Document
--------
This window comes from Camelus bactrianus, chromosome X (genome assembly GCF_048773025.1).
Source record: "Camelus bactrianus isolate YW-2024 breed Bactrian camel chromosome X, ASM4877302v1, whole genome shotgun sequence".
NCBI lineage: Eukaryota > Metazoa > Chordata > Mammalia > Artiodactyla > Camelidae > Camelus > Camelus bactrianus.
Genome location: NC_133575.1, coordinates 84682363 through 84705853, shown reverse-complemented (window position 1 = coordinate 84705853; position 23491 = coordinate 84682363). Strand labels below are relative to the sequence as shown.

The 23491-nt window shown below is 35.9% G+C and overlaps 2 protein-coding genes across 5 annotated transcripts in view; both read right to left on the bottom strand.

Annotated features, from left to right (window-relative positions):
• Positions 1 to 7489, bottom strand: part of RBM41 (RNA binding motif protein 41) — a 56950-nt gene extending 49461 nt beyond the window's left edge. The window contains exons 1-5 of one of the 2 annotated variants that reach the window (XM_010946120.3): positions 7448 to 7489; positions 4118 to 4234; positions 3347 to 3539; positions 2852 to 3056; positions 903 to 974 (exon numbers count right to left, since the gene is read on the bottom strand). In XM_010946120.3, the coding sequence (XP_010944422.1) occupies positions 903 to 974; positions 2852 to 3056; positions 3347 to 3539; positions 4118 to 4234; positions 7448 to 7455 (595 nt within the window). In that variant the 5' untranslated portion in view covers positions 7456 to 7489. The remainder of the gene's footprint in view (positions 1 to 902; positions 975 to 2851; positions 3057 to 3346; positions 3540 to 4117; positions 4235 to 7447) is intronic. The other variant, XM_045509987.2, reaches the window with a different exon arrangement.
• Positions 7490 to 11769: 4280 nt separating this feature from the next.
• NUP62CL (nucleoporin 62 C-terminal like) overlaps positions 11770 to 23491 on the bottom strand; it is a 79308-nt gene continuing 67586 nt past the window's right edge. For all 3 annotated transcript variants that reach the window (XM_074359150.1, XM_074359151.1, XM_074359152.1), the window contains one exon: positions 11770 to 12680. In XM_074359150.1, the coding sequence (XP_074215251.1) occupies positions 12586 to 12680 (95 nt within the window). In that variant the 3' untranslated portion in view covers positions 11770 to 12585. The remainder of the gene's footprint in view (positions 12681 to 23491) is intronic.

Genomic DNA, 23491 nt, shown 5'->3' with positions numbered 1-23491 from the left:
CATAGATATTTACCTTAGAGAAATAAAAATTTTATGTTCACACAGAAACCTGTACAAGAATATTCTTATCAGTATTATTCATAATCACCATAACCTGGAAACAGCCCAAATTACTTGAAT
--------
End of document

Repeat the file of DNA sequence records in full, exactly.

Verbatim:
This window comes from Camelus bactrianus, chromosome X (genome assembly GCF_048773025.1).
Source record: "Camelus bactrianus isolate YW-2024 breed Bactrian camel chromosome X, ASM4877302v1, whole genome shotgun sequence".
NCBI lineage: Eukaryota > Metazoa > Chordata > Mammalia > Artiodactyla > Camelidae > Camelus > Camelus bactrianus.
Genome location: NC_133575.1, coordinates 84682363 through 84705853, shown reverse-complemented (window position 1 = coordinate 84705853; position 23491 = coordinate 84682363). Strand labels below are relative to the sequence as shown.

The 23491-nt window shown below is 35.9% G+C and overlaps 2 protein-coding genes across 5 annotated transcripts in view; both read right to left on the bottom strand.

Annotated features, from left to right (window-relative positions):
• Positions 1 to 7489, bottom strand: part of RBM41 (RNA binding motif protein 41) — a 56950-nt gene extending 49461 nt beyond the window's left edge. The window contains exons 1-5 of one of the 2 annotated variants that reach the window (XM_010946120.3): positions 7448 to 7489; positions 4118 to 4234; positions 3347 to 3539; positions 2852 to 3056; positions 903 to 974 (exon numbers count right to left, since the gene is read on the bottom strand). In XM_010946120.3, the coding sequence (XP_010944422.1) occupies positions 903 to 974; positions 2852 to 3056; positions 3347 to 3539; positions 4118 to 4234; positions 7448 to 7455 (595 nt within the window). In that variant the 5' untranslated portion in view covers positions 7456 to 7489. The remainder of the gene's footprint in view (positions 1 to 902; positions 975 to 2851; positions 3057 to 3346; positions 3540 to 4117; positions 4235 to 7447) is intronic. The other variant, XM_045509987.2, reaches the window with a different exon arrangement.
• Positions 7490 to 11769: 4280 nt separating this feature from the next.
• NUP62CL (nucleoporin 62 C-terminal like) overlaps positions 11770 to 23491 on the bottom strand; it is a 79308-nt gene continuing 67586 nt past the window's right edge. For all 3 annotated transcript variants that reach the window (XM_074359150.1, XM_074359151.1, XM_074359152.1), the window contains one exon: positions 11770 to 12680. In XM_074359150.1, the coding sequence (XP_074215251.1) occupies positions 12586 to 12680 (95 nt within the window). In that variant the 3' untranslated portion in view covers positions 11770 to 12585. The remainder of the gene's footprint in view (positions 12681 to 23491) is intronic.

Genomic DNA, 23491 nt, shown 5'->3' with positions numbered 1-23491 from the left:
CATAGATATTTACCTTAGAGAAATAAAAATTTTATGTTCACACAGAAACCTGTACAAGAATATTCTTATCAGTATTATTCATAATCACCATAACCTGGAAACAGCCCAAATTACTTGAAT